"We're starting to see people who must sell with losses they would have never accepted in the past," Encinar said. "And some of these homes are never going to be sold."
Spain's development ministry estimates there are 687,000 unsold new homes for sale. Other studies put the number as high as 1.6 million in the nation of 47 million, where 80 percent of the population already lives in owned homes, a rate much higher than nations like France, Germany, Italy and the United States. There is no government figure for used homes for sale, but estimates range into the millions.
"The value that the banks put on the property just isn't real," Alvarez said. "And as a result the banks don't trust each other, they aren't lending to each other and if they don't lend to each other there's no credit for Spaniards."
Juan Carlos Caballero bought his 3-bedroom Sesena apartment with a terrace overlooking the residents' pool in 2008 for euro185,000 ($240,000) after his retired father jumped into the real estate action to buy the same style of apartment at a lower pre-construction price.
Father and son were both convinced housing prices would continue to rise as they had since the mid-1990s. They now are stuck with homes in a development that doesn't have a drug store or good public transport to Madrid.
The only pizza restaurant is open just three nights a week and on Saturday afternoon when there are enough clients to justify operating, and the roast chicken takeaway only opens Friday nights and Saturday afternoons.
Apartment blocks have ground floor commercial space for small businesses so people can walk to buy whatever they need. But most units are sealed by brick walls scrawled with cell phone numbers of owners offering to sell or rent them.
The 33-year-old Caballero, an unemployed chauffeur, last rented his apartment for euro750 ($980) a month two years ago, and is now asking just euro500 ($650) per month. Similar apartments are being offered at euro375 ($490) monthly, but he's asking for more because his is in immaculate condition with new furniture and appliances.
His father, Jesus, is offering his apartment for sale at euro108,000 ($140,000), meaning he stands to lose tens of thousands of euros in a bid for retirement cash now that he's reached age 67. But banks selling foreclosed property in Sesena have smaller apartments listed as low as euro65,000 ($85,000).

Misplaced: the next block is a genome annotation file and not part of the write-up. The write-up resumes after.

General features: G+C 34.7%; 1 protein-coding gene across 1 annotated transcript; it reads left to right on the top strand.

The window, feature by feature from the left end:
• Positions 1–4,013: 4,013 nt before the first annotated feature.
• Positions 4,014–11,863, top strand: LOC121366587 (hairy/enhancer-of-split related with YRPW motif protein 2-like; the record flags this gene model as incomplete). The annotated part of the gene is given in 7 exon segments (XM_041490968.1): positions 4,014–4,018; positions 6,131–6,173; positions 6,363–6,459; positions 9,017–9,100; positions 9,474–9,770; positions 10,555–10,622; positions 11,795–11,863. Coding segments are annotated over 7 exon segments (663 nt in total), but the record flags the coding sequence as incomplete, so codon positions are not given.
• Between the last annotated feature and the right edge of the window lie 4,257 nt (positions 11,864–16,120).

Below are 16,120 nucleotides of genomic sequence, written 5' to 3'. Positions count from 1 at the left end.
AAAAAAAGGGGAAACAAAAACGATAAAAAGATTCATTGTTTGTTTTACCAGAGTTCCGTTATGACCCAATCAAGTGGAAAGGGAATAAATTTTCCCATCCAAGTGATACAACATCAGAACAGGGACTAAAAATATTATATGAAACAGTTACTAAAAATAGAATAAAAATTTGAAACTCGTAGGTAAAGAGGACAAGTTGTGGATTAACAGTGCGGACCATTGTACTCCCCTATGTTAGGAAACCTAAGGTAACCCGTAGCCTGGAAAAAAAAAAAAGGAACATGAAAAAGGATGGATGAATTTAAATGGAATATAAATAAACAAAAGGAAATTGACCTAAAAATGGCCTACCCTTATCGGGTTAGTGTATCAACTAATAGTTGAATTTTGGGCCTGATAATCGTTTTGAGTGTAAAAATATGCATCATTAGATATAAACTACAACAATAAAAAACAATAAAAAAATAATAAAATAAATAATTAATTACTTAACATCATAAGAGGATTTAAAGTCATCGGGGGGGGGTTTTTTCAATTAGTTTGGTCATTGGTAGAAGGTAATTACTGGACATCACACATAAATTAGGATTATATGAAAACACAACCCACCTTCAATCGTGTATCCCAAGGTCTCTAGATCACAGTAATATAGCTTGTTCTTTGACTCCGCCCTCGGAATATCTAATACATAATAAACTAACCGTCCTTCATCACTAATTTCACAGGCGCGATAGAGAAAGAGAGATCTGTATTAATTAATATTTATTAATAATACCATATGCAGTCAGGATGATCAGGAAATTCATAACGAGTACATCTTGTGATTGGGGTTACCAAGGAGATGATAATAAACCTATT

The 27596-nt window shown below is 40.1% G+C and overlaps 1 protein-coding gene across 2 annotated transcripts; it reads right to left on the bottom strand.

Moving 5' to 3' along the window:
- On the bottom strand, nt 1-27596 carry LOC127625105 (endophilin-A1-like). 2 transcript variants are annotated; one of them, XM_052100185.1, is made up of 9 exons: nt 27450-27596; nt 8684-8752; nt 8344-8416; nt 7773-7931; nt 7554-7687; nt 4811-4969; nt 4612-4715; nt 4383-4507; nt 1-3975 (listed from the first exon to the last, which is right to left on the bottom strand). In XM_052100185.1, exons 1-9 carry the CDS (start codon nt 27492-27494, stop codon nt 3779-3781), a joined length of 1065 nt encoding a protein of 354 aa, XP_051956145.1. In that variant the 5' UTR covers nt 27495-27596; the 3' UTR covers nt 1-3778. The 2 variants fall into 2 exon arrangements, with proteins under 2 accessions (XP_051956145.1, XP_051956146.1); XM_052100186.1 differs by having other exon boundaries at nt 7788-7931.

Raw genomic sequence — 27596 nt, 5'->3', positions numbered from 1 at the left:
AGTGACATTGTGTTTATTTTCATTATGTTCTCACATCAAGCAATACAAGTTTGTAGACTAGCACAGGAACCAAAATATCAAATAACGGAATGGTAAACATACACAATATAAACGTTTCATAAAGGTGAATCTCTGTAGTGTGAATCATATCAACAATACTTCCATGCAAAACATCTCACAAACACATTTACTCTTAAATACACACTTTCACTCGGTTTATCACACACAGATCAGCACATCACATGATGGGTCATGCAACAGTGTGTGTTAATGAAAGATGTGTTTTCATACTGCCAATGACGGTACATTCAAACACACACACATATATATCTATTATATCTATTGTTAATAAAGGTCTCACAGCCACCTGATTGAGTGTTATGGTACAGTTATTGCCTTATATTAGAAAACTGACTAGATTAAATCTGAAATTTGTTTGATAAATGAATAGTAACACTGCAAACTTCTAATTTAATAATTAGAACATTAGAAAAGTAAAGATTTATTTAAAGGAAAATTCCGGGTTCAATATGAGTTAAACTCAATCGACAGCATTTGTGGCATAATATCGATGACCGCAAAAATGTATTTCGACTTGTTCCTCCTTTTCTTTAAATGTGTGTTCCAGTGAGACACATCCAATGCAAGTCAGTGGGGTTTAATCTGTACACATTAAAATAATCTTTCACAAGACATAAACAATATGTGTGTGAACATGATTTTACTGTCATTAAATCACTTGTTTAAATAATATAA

"Selling or renting now is like winning the lottery," said the younger Caballero, who lives with his parents and shells out euro500 ($660) of his euro700 ($900) monthly unemployment check to pay his mortgage and other apartment costs.
In the town of Yebes more than an hour's drive from Madrid, 9,000 apartments and small houses were supposed to be built in a bucolic country setting next to a high-speed train station so workers could get downtown in less than 20 minutes.
But only 1,500 were finished before developers went broke, 3,000 people live there instead of the projected 30,000 and government officials never launched the train service.
"The station is built, the trains are bought but they never started running," said Mayor Joaquin Ormazabal.
The euro240,000 ($315,000) home he bought would now sell for about half the price. The population in Yebes is increasing somewhat as banks sell off foreclosed properties at low prices, but Ormazabal said it could be decades if ever before the rest of the land is developed.
"Nothing's going to happen until the Spanish economy comes back," he said. "Right now no one is thinking about building anything in Spain."
Carlos Velazquez, Sesena's mayor, said the development fiasco has one positive side: Spanish real estate speculators aren't snapping up apartments anymore in his town.
Those that are buying "are people who are going to come here to live, pay their taxes and want the place to be nice for their children."
Harold Heckle contributed from Madrid.